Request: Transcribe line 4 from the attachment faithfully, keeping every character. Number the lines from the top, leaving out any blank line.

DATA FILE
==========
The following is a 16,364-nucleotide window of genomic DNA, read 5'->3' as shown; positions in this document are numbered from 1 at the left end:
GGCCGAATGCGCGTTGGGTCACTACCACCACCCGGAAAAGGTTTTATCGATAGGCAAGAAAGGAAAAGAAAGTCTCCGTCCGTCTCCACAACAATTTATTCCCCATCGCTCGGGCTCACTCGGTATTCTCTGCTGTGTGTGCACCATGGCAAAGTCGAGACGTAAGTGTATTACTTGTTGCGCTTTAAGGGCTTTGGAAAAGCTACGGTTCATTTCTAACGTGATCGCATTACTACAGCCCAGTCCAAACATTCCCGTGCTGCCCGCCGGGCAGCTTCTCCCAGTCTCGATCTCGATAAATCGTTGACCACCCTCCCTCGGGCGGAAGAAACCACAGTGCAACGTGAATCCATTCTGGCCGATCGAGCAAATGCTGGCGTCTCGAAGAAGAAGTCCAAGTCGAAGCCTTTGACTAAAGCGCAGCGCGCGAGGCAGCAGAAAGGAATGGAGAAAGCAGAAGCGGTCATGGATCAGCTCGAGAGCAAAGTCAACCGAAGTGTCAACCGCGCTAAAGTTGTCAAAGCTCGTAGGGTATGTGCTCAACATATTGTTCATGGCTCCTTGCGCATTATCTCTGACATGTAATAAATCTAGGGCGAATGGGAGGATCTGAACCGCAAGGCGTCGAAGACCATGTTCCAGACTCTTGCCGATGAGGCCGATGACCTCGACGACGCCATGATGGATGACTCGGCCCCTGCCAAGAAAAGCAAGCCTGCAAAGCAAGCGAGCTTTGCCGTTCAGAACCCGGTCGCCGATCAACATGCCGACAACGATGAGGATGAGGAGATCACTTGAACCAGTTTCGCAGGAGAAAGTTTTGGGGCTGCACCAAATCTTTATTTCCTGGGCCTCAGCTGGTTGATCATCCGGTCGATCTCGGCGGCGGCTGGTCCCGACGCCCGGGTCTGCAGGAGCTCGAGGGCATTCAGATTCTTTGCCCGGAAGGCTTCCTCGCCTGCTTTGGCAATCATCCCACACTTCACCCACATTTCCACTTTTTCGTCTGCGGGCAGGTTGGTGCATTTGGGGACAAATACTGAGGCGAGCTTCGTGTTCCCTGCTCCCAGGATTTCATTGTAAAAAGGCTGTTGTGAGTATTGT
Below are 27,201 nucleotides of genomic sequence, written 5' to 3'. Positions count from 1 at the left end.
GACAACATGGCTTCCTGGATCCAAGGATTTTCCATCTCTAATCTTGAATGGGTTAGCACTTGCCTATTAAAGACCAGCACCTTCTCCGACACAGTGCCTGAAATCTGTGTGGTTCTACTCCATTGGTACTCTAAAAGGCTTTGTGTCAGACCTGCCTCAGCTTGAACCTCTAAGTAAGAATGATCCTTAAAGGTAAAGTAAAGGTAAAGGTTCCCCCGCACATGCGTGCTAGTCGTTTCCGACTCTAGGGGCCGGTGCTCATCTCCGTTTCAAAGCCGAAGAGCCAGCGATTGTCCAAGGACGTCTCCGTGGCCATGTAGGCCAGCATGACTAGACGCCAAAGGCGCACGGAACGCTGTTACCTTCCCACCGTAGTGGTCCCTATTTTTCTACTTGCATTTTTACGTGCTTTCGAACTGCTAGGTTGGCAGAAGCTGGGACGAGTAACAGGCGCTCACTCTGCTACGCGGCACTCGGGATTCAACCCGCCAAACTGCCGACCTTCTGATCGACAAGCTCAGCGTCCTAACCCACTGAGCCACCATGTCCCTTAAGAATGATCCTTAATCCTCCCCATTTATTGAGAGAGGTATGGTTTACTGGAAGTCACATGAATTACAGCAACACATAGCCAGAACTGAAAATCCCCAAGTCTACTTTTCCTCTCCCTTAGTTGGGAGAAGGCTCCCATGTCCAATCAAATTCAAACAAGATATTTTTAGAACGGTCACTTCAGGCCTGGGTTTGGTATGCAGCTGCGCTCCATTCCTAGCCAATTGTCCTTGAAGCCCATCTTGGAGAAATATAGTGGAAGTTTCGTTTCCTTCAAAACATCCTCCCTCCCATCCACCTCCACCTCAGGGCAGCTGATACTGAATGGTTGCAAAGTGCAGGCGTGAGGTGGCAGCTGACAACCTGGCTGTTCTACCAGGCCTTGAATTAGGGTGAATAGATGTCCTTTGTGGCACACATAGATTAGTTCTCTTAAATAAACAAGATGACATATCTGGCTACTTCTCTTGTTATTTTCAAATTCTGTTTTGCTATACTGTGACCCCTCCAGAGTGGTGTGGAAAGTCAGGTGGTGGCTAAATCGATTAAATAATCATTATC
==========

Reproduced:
GACAACATGGCTTCCTGGATCCAAGGATTTTCCATCTCTAATCTTGAATGGGTTAGCACTTGCCTATTAAAGACCAGCACCTTCTCCGACACAGTGCCTGAAATCTGTGTGGTTCTACTCCATTGGTACTCTAAAAGGCTTTGTGTCAGACCTGCCTCAGCTTGAACCTCTAAGTAAGAATGATCCTTAAAGGTAAAGTAAAGGTAAAGGTTCCCCCGCACATGCGTGCTAGTCGTTTCCGACTCTAGGGGCCGGTGCTCATCTCCGTTTCAAAGCCGAAGAGCCAGCGATTGTCCAAGGACGTCTCCGTGGCCATGTAGGCCAGCATGACTAGACGCCAAAGGCGCACGGAACGCTGTTACCTTCCCACCGTAGTGGTCCCTATTTTTCTACTTGCATTTTTACGTGCTTTCGAACTGCTAGGTTGGCAGAAGCTGGGACGAGTAACAGGCGCTCACTCTGCTACGCGGCACTCGGGATTCAACCCGCCAAACTGCCGACCTTCTGATCGACAAGCTCAGCGTCCTAACCCACTGAGCCACCATGTCCCTTAAGAATGATCCTTAATCCTCCCCATTTATTGAGAGAGGTATGGTTTACTGGAAGTCACATGAATTACAGCAACACATAGCCAGAACTGAAAATCCCCAAGTCTACTTTTCCTCTCCCTTAGTTGGGAGAAGGCTCCCATGTCCAATCAAATTCAAACAAGATATTTTTAGAACGGTCACTTCAGGCCTGGGTTTGGTATGCAGCTGCGCTCCATTCCTAGCCAATTGTCCTTGAAGCCCATCTTGGAGAAATATAGTGGAAGTTTCGTTTCCTTCAAAACATCCTCCCTCCCATCCACCTCCACCTCAGGGCAGCTGATACTGAATGGTTGCAAAGTGCAGGCGTGAGGTGGCAGCTGACAACCTGGCTGTTCTACCAGGCCTTGAATTAGGGTGAATAGATGTCCTTTGTGGCACACATAGATTAGTTCTCTTAAATAAACAAGATGACATATCTGGCTACTTCTCTTGTTATTTTCAAATTCTGTTTTGCTATACTGTGACCCCTCCAGAGTGGTGTGGAAAGTCAGGTGGTGGCTAAATCGATTAAATAATCATTATC